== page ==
• Following his government's loss of majority in the 1972 Canadian federal election, prime minister Pierre Trudeau reassured the nation by quoting Desiderata: "Whether or not it is clear to you, no doubt the universe is unfolding as it should."[23]
  • In a 1982 episode of The Professionals titled "Discovered in a Graveyard", a framed copy is found in Ray Doyle's apartment and is read aloud by George Cowley.[24]
  • In a 2012 interview on Oprah Winfrey's Master Class television special, actor Morgan Freeman explained how deeply the poem had shaped his life.[25]
  • When former Illinois governor and U.S. ambassador to the United Nations Adlai Stevenson died in 1965, a copy of the poem was found near his bedside, as he had planned to use it in his Christmas cards. This discovery contributed further to the poem's popularity.[4]

See also[edit]


  1. ^ a b c d e Bell v. Combined Registry Co., 397 F. Supp. 1241, No. 72 C 1819 (Dist. Court, ND Illinois 1975) ("...the court finds that the author and copyright proprietor, Max Ehrmann, both abandoned and forfeited the copyright in Desiderata.").
  2. ^ Ehrmann, Max (1952), The Journal of Max Ehrmann, p. 309, 1934, January 4.—An editor in Kansas criticizes my Desiderata ...
  3. ^ a b Contrary to Bell v. Combined Registry Company, Desiderata is not in Between Dawn and Dusk by Rev. Kates for 1957 through its eighth printing.
  4. ^ a b Cavinder, Fred D. (August 1973). "Desiderata". TWA Ambassador. pp. 14–15. via Platt, Suzy, ed. (1993). Respectfully Quoted: A Dictionary of Quotations. Library of Congress. Barnes & Noble. p. 212. ISBN 9780880297684. Retrieved November 10, 2011.
  5. ^ "Desiderata History". Retrieved July 1, 2015.
  6. ^ Katz, Barbara J. (November 27, 1977). "Popular Prose-Poem is No Work of the Ages". The Washington Post. Retrieved September 7, 2016.
  7. ^ Bell v. Pro Arts, 1973, ¶16
  8. ^ "Desiderata", Mirage, vol. 93, DePauw University, p. 43, 1978
  9. ^ "Desiderata", Saturday Evening Post, p. 48, 1999
  10. ^ [Max Ehrmann] (1972), Desiderata, New York: Crown Publishers, ISBN 0-517-53422-3
  11. ^ Douglas, Jonathan; Rasted, Soren, Desiderata lyrics
  12. ^ Public Domain This article incorporates public domain material from Stanford University Copyright Renewal Database. Copyright Renewal Database Long Record R127188. United States Government. Retrieved August 18, 2013.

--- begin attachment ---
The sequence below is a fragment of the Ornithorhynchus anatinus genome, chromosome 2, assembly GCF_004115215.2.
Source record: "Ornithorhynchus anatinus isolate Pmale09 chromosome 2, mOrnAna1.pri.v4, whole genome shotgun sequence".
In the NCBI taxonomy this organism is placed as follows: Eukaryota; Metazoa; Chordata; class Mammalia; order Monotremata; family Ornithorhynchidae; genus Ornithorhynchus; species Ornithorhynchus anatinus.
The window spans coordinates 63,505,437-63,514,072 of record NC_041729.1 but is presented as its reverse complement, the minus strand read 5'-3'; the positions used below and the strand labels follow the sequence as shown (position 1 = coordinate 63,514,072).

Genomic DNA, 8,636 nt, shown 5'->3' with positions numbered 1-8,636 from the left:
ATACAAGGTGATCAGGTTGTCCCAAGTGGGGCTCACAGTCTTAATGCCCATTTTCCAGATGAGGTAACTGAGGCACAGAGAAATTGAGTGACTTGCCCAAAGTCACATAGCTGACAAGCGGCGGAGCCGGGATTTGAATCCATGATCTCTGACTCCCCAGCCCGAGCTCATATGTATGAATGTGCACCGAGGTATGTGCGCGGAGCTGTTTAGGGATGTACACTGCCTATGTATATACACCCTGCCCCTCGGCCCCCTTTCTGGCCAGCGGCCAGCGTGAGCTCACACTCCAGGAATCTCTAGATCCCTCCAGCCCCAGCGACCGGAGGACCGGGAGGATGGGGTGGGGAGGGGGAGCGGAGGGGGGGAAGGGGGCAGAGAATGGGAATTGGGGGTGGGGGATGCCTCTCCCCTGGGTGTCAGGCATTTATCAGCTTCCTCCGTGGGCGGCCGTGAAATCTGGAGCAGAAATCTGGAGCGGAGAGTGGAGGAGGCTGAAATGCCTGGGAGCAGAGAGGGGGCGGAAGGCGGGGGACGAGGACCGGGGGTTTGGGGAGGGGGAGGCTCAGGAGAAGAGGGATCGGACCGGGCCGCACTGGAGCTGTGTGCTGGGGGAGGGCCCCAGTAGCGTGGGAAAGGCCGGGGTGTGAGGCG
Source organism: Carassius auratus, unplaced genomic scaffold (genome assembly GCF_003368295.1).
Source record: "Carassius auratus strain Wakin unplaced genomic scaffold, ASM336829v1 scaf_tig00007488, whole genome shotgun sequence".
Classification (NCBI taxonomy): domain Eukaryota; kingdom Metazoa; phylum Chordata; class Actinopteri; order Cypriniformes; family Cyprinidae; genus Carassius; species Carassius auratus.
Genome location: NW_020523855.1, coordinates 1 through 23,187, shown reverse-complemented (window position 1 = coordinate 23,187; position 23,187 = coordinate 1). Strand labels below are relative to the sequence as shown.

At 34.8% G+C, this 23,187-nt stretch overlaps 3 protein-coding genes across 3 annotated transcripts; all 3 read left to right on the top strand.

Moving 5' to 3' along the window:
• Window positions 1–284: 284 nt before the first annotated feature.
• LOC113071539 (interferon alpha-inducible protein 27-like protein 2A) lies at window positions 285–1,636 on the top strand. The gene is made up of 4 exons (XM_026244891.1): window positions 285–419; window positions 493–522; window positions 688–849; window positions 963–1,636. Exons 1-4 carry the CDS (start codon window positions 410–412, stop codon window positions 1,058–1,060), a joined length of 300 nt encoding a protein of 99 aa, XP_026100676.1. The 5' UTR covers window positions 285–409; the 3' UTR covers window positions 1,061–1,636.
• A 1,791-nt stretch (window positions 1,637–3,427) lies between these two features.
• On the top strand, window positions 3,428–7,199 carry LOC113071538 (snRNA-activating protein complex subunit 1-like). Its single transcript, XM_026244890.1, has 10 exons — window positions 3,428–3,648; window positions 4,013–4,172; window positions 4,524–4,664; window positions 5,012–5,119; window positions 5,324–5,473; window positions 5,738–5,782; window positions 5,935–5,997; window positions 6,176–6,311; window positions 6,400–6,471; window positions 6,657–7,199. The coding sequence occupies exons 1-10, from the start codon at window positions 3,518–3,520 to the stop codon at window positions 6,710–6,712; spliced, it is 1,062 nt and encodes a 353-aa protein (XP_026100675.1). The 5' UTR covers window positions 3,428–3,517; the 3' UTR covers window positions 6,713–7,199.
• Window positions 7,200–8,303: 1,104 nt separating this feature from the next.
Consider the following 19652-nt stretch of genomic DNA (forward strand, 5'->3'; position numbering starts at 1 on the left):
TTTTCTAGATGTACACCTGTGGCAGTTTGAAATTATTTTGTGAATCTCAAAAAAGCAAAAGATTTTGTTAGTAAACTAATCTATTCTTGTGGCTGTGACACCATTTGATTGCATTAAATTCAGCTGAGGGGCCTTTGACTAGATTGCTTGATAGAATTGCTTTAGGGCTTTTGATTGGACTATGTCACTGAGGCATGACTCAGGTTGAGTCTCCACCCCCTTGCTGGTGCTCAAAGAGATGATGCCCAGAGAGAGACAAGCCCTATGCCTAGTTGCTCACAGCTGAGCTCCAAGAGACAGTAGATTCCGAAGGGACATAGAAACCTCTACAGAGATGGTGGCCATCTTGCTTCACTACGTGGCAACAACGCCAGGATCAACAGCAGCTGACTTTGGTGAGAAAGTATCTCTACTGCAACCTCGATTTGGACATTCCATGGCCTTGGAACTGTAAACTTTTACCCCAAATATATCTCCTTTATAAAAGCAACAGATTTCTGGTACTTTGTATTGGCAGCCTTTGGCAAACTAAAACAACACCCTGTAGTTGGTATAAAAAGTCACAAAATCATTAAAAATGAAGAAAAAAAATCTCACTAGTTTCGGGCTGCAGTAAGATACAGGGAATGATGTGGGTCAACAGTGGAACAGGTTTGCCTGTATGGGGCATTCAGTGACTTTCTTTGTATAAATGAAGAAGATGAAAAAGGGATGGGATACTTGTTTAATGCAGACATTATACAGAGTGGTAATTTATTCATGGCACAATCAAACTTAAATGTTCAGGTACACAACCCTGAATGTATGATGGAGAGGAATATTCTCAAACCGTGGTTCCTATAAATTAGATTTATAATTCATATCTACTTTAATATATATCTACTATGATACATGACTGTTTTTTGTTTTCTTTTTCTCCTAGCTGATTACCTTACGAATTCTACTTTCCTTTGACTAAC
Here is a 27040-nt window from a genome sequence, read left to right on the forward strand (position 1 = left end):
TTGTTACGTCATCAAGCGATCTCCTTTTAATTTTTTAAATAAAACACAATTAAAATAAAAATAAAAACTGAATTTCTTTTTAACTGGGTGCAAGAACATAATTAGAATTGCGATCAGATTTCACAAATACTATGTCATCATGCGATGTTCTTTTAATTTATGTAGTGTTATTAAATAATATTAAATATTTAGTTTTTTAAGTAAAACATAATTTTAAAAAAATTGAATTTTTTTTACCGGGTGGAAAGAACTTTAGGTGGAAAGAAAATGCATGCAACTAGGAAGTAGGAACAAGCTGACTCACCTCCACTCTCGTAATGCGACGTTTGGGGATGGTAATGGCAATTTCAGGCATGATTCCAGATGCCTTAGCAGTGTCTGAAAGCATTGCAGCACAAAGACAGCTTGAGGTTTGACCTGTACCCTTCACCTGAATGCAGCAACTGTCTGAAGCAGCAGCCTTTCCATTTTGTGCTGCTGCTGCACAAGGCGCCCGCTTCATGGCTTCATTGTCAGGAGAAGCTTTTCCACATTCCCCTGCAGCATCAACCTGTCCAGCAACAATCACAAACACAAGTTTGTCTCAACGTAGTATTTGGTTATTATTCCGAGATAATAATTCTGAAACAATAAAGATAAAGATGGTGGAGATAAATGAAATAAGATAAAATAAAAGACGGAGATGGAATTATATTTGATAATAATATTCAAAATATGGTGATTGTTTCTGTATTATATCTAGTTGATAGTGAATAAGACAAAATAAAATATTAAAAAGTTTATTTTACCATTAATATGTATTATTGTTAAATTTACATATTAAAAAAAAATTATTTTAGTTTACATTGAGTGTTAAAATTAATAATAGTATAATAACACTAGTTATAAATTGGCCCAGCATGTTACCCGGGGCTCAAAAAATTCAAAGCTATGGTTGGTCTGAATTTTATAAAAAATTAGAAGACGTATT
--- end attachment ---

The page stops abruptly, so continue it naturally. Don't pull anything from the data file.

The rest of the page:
13. ^ "Desiderata History". Retrieved July 1, 2015.
  14. ^ Bell v. Combined Registry Co., 536 F. 2d 164, No. 75-1753 (Court of Appeals, 7th Circuit 1976) ("The judgment appealed from is AFFIRMED.").
  15. ^ "Bell v. Combined Registry Co., 536 F.2d 164 (7th Cir., 1976)". United States Court of Appeals for the Seventh Circuit. May 14, 1976.
  16. ^ Desiderata Licensing Information, Terre Haute IN Community Access Network, 1999, Permission by Robert L. Bell [in 1999]
  17. ^ "Robert L. Bell '42 [obituary]", Bowdoin Magazine,, January 15, 2009, Robert L. Bell ... died January 15, 2009, ...
  18. ^ "Public Domain Day 2023". Duke University School of Law. Archived from the original on January 4, 2023. Retrieved January 4, 2023.
  19. ^ "Hits of the world". Billboard. March 25, 1972. p. 54.
  20. ^ "Les Crane – Desiderata". Discogs. 1971. Retrieved February 23, 2013.
  21. ^ Kent, David (1993). Australian Chart Book 1970–1992 (illustrated ed.). St Ives, N.S.W.: Australian Chart Book. p. 76. ISBN 0-646-11917-6.
  22. ^ Boyce, Brian (August 27, 2010). "Max takes his seat at the Crossroads of America". Tribune-Star. Terre Haute, Indiana. Retrieved December 31, 2012.
  23. ^ Valpy, Michael (June 25, 2004). "The universe is unfolding as it should". The Globe and Mail. Retrieved September 7, 2016.
  24. ^ "The Professionals TV Series – Discovered In A Graveyard". Retrieved September 24, 2021.
  25. ^ "Morgan's Poem on Master Class – Zavvi Rodaine". Archived from the original on July 2, 2015. Retrieved July 1, 2015.

External links[edit]